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Limericks Picture

There are over 1000 examples of limericks available on this great limerick resource which have been sorted into different popular categories. Limericks are short, humorous, clever, witty and funny little poems - a popular form of poetry for kids of all ages!

The limerick dates back to Ireland in the 14th century and are believed to have originated in the old Irish town of Limerick. Enjoy browsing our selection of Limericks - guaranteed to bring a smile to your face! 

Laugh at our Limericks...


Origin of the Limericks

How old are Limericks and where did the limerick originate. Why are there so many Irish Limericks? What is the connection with Ireland? Limericks originated as far back as the 14th century and were extremely popular in both England and Ireland. A limerick is a poem and form of poetry which rhymes. They are simple and short and easy for even kids and children to write or compose.

English and Irish Limericks
The term Limerick originates in Ireland - its name is taken from the Irish County of Limerick in Ireland. The Irish are well known for their love of poems and poetry and the Irish Bards played an important part in Irish history. Stories of people and valiant deeds were repeated to hundreds of people using poems and poetry which were passed on from one Irish Bard to the next by word of mouth. The tradition and origins of different types of poems and poetry therefore date back to the time when the majority of people were unable to read or write.  The simplicity of the limerick made them easy to write and easy to remember which has led to their popularity in both the English and Irish culture. Limericks were often composed in taverns, bars and pubs in both England and Ireland - which explains why some limericks are rude, dirty or bawdy in nature! The people who composed this type of poem and poetry were often drunk!

Definition of a Limerick
What is a Limerick? The definition of a limerick is as follows: A limerick is a short poem or piece of poetry consisting of 5 lines. A limerick is written in anapestic or amphibrachic meter with a rhyme scheme of aabba - the letters indicate which lines rhyme. 

Funny Limericks
Everyone laughs at limerick poems and poetry. They are great fun and amuse all ages. One of our favorite funny limerick examples are as follows:

There was a young lady named Perkins,
Who had a great fondness for gherkins;
She went to a tea
And ate twenty-three,
Which affected her internal workin's!

Irish Limericks
The Irish limerick is one of the most famous and suited to the well known and much loved Irish sense of humour. Want to know more about St Patricks day? Lots of interesting information and Fun Facts about St Patricks Day

There was a young girl from New York,
Whose ancestors all came from Cork,
Who possessed an idea
That in order to be queer
She had to eat soup with a fork!

Kids Limericks
Kids limericks are great fun and an easy way to get kids interested in poems and poetry. Because limericks are simple and short it is easy for kids and children to learn how to write limericks.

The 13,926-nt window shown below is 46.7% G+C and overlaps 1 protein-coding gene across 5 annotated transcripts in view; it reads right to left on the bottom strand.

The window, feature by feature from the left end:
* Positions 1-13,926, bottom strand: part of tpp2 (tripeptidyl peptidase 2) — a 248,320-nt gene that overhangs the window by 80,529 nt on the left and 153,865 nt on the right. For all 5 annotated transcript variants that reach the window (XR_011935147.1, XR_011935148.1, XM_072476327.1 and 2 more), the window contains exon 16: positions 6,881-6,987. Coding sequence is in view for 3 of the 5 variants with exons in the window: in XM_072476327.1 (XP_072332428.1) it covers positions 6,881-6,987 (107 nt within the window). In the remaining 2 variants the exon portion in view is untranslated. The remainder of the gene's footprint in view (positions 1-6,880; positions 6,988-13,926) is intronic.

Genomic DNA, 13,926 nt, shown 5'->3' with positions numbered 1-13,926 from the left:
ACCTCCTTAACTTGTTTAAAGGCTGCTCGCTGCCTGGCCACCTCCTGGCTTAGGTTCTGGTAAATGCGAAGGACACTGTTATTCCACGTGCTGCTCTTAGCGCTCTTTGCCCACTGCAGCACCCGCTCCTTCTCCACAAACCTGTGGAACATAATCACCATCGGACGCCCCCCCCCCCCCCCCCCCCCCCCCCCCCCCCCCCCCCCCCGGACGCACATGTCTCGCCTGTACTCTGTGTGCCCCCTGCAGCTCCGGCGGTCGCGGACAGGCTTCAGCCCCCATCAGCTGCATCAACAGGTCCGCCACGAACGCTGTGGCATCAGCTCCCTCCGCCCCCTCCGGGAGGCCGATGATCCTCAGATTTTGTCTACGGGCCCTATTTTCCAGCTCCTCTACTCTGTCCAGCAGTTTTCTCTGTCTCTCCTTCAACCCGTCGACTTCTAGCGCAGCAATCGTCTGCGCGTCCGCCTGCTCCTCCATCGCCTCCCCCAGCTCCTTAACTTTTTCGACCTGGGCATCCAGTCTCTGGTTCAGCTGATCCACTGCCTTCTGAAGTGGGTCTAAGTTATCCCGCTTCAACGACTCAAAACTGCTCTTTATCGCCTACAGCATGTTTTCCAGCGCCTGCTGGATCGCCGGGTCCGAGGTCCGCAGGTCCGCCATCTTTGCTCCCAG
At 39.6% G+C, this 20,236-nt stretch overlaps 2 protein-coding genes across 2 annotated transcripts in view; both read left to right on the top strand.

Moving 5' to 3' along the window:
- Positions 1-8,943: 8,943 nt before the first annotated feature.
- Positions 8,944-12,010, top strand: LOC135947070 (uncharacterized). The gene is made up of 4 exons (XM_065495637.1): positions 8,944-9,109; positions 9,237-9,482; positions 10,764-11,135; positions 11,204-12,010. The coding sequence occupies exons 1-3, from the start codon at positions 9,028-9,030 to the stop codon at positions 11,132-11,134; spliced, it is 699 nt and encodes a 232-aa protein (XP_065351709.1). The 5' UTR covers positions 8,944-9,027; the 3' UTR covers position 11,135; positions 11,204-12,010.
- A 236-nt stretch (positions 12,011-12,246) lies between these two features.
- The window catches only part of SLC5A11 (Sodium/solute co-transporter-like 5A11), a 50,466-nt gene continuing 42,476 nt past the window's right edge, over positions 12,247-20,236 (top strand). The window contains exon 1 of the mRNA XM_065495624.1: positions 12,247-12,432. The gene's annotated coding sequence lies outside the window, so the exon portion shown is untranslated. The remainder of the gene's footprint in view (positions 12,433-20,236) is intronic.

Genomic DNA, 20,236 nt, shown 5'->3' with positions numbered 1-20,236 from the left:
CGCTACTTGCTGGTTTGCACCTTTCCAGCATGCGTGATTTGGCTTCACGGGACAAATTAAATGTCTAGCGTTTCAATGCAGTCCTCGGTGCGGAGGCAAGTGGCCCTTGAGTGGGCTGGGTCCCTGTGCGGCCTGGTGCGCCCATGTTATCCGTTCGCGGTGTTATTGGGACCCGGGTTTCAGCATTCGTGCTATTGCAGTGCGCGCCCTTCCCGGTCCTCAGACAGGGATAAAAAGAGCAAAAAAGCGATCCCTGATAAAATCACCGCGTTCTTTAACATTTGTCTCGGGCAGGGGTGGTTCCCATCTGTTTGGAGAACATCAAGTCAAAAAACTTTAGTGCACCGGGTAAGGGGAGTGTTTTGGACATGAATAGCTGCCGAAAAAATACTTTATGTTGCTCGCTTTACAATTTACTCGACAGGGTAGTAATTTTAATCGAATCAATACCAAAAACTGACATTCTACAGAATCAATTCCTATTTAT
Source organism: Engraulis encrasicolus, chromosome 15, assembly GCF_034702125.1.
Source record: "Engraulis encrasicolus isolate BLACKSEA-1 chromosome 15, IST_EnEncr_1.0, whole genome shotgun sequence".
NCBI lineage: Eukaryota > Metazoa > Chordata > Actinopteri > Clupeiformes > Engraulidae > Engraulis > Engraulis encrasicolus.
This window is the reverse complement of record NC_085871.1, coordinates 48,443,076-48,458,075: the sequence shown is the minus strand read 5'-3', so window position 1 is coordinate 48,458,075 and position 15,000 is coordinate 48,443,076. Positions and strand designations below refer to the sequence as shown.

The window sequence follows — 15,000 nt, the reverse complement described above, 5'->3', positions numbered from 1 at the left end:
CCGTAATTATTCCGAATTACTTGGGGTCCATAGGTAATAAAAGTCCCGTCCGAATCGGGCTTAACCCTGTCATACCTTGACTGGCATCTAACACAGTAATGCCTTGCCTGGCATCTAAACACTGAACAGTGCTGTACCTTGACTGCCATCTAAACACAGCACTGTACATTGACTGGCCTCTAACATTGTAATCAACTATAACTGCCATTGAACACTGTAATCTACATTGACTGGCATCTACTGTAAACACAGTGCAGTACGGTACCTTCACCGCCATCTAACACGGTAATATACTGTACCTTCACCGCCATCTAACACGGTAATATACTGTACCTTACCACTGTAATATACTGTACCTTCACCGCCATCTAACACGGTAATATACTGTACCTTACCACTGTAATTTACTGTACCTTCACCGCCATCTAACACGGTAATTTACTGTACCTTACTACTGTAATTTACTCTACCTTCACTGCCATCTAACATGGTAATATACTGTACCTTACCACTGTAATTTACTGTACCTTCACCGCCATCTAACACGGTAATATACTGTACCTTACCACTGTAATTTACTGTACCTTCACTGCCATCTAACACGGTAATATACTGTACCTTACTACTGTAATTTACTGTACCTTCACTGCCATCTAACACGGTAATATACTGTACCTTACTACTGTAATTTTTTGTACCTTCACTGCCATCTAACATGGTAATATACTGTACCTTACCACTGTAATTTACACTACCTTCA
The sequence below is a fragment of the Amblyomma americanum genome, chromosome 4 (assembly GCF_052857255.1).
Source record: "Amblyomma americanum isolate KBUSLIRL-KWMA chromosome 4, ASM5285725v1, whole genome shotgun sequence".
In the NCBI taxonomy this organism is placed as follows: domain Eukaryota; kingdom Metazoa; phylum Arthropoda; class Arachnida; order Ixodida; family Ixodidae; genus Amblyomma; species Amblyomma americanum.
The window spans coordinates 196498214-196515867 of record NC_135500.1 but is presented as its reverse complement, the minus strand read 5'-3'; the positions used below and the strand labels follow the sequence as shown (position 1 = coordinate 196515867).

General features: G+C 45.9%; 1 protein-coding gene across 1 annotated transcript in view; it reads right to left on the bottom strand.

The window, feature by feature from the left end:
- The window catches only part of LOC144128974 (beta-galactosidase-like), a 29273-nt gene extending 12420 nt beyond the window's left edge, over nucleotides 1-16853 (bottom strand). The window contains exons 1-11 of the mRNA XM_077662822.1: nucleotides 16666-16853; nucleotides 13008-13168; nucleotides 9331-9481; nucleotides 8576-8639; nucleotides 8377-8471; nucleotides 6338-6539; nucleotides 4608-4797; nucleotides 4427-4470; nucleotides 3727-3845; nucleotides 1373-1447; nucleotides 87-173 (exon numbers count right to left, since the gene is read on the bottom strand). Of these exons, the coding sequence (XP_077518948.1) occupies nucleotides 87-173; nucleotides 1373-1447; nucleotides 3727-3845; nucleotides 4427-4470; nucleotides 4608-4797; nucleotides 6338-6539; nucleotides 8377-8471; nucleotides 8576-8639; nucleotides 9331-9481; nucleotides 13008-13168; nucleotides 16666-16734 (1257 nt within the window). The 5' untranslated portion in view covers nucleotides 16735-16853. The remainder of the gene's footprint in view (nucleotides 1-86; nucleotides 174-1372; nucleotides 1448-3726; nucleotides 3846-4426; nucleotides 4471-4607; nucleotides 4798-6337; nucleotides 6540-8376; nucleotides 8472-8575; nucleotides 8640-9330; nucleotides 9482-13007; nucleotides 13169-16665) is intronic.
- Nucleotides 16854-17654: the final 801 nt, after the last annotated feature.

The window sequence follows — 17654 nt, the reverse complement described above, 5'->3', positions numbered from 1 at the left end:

I'd rather have fingers than toes,
I'd rather have ears than a nose
And as for my hair
I'm glad it's all there,
I'll be awfully sad when it goes!

Famous Limericks
The most famous limericks of all are written by the English Poet Edward Lear. His famous limerick entitled "There once was a man from Nantucket" has been used for the basis of many other limerick poems.

There was a young person of Bantry,
Who frequently slept in the pantry;
When disturbed by the mice
She appeased them with rice,
That judicious young person of Bantry.


Limericks by Edward Lear

Edward Lear (12 May 1812 29 January 1888) loved the poetic form of the limerick and used this simple rhyming for to great effect. His famous book 'A Book of Nonsense' was a volume of limericks that went through 3  editions and helped popularize the limerick form.
There was an Old Man in a tree,
Who was horribly bored by a Bee;
When they said, 'Does it buzz?'
He replied, 'Yes, it does!'
'It's a regular brute of a Bee!'
There was a Young Lady of Portugal,
Whose ideas were excessively nautical:
She climbed up a tree,
To examine the sea,
But declared she would never leave Portugal.

There was an Old Man on a hill,
Who seldom, if ever, stood still;
He ran up and down,
In his Grandmother's gown,
Which adorned that Old Man on a hill.

Sheet Music Downloads plus Audio Files


There was an Old Person whose habits,
Induced him to feed upon rabbits;
When he'd eaten eighteen,
He turned perfectly green,
Upon which he relinquished those habits.
There was an Old Man with a gong,
Who bumped at it all day long;
But they called out, 'O law!
You're a horrid old bore!'
So they smashed that Old Man with a gong.
The was a Young Lady of Bute,
Who played on a silver-gilt flute;
She played several jigs,
To her uncle's white pigs,
That amusing Young Lady of Bute.


  • The standard form of a limerick is a stanza of five lines

  • The Limerick was popularized by Edward Lear

  • Simple short Poems and Poetry

  • Suitable poems and poetry for kids and children

  • Hundreds of examples of the Limerick

  • Funny and humorous poems and poetry from Ireland

  • Examples of funny Irish Limericks

  • How to write a limerick

  • Examples of Funny Limericks

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